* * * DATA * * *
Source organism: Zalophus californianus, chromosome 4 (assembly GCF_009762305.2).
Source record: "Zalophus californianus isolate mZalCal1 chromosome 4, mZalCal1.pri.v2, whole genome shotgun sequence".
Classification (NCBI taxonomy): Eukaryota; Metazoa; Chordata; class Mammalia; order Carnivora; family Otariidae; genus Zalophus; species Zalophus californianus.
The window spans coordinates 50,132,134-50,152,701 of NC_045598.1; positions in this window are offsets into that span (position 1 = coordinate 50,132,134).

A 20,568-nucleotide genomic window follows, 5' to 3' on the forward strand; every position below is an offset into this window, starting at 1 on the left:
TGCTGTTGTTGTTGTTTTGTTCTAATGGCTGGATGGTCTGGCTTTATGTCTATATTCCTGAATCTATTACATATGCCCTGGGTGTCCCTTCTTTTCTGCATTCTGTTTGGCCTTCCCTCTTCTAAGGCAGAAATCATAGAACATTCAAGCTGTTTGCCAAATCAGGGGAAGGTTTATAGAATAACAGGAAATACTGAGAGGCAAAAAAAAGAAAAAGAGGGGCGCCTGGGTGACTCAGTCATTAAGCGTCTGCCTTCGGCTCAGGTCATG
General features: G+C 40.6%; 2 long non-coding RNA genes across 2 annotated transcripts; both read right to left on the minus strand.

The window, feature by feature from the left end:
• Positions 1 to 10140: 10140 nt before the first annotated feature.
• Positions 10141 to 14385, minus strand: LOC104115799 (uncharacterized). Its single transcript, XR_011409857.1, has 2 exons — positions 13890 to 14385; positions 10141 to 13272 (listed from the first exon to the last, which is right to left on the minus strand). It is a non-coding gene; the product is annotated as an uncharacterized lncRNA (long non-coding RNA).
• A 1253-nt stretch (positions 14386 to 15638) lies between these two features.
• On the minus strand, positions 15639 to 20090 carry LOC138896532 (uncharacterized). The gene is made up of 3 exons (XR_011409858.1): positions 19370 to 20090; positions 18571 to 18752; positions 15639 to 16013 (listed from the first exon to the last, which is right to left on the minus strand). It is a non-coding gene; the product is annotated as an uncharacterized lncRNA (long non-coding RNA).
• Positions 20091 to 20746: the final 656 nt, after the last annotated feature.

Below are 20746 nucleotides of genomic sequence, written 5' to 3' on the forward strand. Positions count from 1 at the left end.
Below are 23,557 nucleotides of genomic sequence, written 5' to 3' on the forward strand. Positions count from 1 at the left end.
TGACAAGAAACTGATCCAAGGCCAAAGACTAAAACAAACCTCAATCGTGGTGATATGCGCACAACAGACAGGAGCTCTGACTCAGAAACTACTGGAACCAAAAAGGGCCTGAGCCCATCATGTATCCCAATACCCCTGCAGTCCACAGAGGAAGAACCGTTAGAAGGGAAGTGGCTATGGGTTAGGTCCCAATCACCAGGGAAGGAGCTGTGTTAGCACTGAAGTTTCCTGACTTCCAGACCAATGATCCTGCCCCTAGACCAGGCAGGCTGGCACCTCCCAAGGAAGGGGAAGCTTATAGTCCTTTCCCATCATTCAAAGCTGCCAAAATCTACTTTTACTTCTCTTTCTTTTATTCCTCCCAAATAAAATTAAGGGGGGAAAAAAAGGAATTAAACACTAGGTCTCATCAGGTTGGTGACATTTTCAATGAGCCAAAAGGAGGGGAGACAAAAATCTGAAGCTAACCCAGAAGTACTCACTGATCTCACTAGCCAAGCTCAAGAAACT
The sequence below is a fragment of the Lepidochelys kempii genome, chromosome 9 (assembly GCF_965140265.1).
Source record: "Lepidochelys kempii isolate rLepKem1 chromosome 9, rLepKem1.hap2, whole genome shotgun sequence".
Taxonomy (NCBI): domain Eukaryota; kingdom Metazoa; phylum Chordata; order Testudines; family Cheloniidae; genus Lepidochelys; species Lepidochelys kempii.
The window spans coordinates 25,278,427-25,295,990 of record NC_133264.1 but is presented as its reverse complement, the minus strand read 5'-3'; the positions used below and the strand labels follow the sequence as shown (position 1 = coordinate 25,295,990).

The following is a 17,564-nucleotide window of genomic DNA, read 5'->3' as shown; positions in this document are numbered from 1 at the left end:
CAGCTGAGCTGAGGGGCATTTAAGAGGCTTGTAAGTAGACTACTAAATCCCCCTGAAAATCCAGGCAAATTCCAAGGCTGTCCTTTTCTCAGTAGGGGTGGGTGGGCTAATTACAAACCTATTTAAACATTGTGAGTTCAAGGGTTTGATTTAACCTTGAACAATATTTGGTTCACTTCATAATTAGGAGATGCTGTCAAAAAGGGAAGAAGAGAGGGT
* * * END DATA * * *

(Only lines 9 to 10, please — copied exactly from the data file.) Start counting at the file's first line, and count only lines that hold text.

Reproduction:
• Positions 1 to 10140: 10140 nt before the first annotated feature.
• Positions 10141 to 14385, minus strand: LOC104115799 (uncharacterized). Its single transcript, XR_011409857.1, has 2 exons — positions 13890 to 14385; positions 10141 to 13272 (listed from the first exon to the last, which is right to left on the minus strand). It is a non-coding gene; the product is annotated as an uncharacterized lncRNA (long non-coding RNA).